URBAN HYBRID: A Redesign of the Urban Block
Location: Glasgow city centre, Mitchell Street
As the contemporary city advances to the digital age, it shifts away from the previously apparent segregation of function to a more integrated urban mix. The user’s needs have changed, and the convectional typologies have evolved to reflect them. This overlap of functions has led to the birth of a new typology, the Hybrid building. The thesis aims to investigate how the Fabric Hybrid is used as a tool to re-imagine the urban block and shape the public realm. The aim of the project is to promote unexpected encounters and increase social interaction by creating an environment for people to live, work and play in the city centre of Glasgow.
The thesis aims to investigate the technological advancement and its relationship to the architectural typology with the aim to create a hybrid building which provides dense environments and unexpected encounters as a response to the social isolation of the digital age.
‘‘Architecture Is the air we breathe, an air laden precisely with that architecture’’
-Alejandro de la Sota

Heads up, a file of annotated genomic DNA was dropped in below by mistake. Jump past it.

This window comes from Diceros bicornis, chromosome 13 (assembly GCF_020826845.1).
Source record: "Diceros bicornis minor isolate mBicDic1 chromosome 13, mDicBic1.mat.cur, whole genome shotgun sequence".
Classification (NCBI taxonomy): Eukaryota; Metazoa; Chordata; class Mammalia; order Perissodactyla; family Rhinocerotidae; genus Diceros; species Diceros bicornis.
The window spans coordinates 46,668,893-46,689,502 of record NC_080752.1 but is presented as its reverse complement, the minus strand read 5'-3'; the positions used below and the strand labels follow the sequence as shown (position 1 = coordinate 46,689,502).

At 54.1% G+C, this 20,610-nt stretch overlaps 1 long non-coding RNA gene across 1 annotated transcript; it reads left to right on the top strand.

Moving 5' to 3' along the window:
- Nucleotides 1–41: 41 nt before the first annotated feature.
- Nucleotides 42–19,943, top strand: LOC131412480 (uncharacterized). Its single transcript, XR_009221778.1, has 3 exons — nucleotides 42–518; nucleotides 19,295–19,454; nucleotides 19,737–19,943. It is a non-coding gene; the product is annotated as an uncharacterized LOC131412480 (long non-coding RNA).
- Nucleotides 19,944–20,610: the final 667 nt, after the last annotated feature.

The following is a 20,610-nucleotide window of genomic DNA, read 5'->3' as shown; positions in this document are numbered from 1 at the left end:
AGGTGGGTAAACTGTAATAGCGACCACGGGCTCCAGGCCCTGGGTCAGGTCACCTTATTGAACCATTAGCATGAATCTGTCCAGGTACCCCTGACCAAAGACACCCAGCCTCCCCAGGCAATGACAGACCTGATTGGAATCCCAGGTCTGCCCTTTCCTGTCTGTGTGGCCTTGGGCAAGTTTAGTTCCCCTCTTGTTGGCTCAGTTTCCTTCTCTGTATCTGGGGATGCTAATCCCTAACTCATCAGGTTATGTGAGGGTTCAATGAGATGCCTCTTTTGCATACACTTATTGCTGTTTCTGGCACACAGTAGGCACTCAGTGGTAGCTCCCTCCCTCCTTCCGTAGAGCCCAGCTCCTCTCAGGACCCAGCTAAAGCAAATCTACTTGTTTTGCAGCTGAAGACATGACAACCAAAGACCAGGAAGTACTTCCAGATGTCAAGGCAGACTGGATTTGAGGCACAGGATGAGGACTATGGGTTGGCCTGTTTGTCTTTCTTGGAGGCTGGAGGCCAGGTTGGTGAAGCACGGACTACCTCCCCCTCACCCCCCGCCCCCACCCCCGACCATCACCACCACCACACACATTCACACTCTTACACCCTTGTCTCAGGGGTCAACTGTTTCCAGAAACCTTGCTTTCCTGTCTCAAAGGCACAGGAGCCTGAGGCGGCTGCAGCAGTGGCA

In architectural literature, air has been expressed only as a phenomenological material, referred to as a metaphorical element. In modernism, space was considered one of the main architectural subjects, yet it is still perceived as an elusive feature. In the 19th century, a new approach appeared which sees the air through the lens of thermodynamics, converting it into a material. The emergence of digital tools has assisted in the examination of air’s various descriptions and have been used as a way to explore its abilities, identify them and proceed to use them, giving the architect another approach that was previously unsuspected. Perceiving air as a material places the interior in the centre of focus which has the potential to enhance community life by improving the people’s sensational experience of unsettled spaces, encouraging their occupation in imaginative ways. Therefore, this interior is not only examined in relation to how exposed it is to the external conditions through the envelope but is also a collection of spaces that through their materiality and form, assist in the management of the desired environmental conditions. This indicates that air is among the most important materials of architecture and balancing the various thermodynamic aspects, such as light/shadow, matter/air and radiation, within a building is an important task for the architect.